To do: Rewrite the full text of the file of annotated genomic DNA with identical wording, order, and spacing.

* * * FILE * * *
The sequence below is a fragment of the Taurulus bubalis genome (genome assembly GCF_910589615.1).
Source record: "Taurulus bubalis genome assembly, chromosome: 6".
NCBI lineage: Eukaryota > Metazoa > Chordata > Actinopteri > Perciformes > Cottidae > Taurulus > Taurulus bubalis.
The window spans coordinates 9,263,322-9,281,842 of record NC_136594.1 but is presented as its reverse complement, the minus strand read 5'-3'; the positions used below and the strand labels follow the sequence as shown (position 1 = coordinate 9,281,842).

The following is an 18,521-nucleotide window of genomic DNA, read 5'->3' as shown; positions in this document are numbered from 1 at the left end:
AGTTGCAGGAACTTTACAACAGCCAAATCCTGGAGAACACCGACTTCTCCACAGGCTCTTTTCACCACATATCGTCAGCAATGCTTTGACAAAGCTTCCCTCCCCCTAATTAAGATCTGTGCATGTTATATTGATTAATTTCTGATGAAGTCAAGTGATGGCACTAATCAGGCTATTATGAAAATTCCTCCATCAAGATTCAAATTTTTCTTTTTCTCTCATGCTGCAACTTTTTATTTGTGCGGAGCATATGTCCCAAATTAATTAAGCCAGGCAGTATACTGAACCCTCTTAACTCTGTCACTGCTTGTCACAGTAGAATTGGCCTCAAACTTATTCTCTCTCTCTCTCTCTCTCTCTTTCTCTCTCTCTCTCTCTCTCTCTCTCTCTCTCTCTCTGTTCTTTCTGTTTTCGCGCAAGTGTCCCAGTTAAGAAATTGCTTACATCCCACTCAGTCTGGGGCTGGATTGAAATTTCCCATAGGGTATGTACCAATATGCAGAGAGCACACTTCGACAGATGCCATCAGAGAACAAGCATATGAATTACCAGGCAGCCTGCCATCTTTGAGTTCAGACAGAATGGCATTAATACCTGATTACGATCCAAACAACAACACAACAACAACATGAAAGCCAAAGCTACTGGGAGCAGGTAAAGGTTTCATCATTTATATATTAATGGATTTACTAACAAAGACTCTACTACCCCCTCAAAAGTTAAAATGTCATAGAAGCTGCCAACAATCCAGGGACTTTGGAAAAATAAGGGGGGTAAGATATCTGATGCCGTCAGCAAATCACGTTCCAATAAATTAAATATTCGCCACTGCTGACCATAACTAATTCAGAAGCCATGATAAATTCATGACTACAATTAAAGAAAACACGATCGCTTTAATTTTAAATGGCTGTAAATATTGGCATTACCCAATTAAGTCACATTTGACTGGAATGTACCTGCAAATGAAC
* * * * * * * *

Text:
The sequence below is a fragment of the Taurulus bubalis genome (genome assembly GCF_910589615.1).
Source record: "Taurulus bubalis genome assembly, chromosome: 6".
NCBI lineage: Eukaryota > Metazoa > Chordata > Actinopteri > Perciformes > Cottidae > Taurulus > Taurulus bubalis.
The window spans coordinates 9,263,322-9,281,842 of record NC_136594.1 but is presented as its reverse complement, the minus strand read 5'-3'; the positions used below and the strand labels follow the sequence as shown (position 1 = coordinate 9,281,842).

The following is an 18,521-nucleotide window of genomic DNA, read 5'->3' as shown; positions in this document are numbered from 1 at the left end:
AGTTGCAGGAACTTTACAACAGCCAAATCCTGGAGAACACCGACTTCTCCACAGGCTCTTTTCACCACATATCGTCAGCAATGCTTTGACAAAGCTTCCCTCCCCCTAATTAAGATCTGTGCATGTTATATTGATTAATTTCTGATGAAGTCAAGTGATGGCACTAATCAGGCTATTATGAAAATTCCTCCATCAAGATTCAAATTTTTCTTTTTCTCTCATGCTGCAACTTTTTATTTGTGCGGAGCATATGTCCCAAATTAATTAAGCCAGGCAGTATACTGAACCCTCTTAACTCTGTCACTGCTTGTCACAGTAGAATTGGCCTCAAACTTATTCTCTCTCTCTCTCTCTCTCTCTTTCTCTCTCTCTCTCTCTCTCTCTCTCTCTCTCTCTCTGTTCTTTCTGTTTTCGCGCAAGTGTCCCAGTTAAGAAATTGCTTACATCCCACTCAGTCTGGGGCTGGATTGAAATTTCCCATAGGGTATGTACCAATATGCAGAGAGCACACTTCGACAGATGCCATCAGAGAACAAGCATATGAATTACCAGGCAGCCTGCCATCTTTGAGTTCAGACAGAATGGCATTAATACCTGATTACGATCCAAACAACAACACAACAACAACATGAAAGCCAAAGCTACTGGGAGCAGGTAAAGGTTTCATCATTTATATATTAATGGATTTACTAACAAAGACTCTACTACCCCCTCAAAAGTTAAAATGTCATAGAAGCTGCCAACAATCCAGGGACTTTGGAAAAATAAGGGGGGTAAGATATCTGATGCCGTCAGCAAATCACGTTCCAATAAATTAAATATTCGCCACTGCTGACCATAACTAATTCAGAAGCCATGATAAATTCATGACTACAATTAAAGAAAACACGATCGCTTTAATTTTAAATGGCTGTAAATATTGGCATTACCCAATTAAGTCACATTTGACTGGAATGTACCTGCAAATGAAC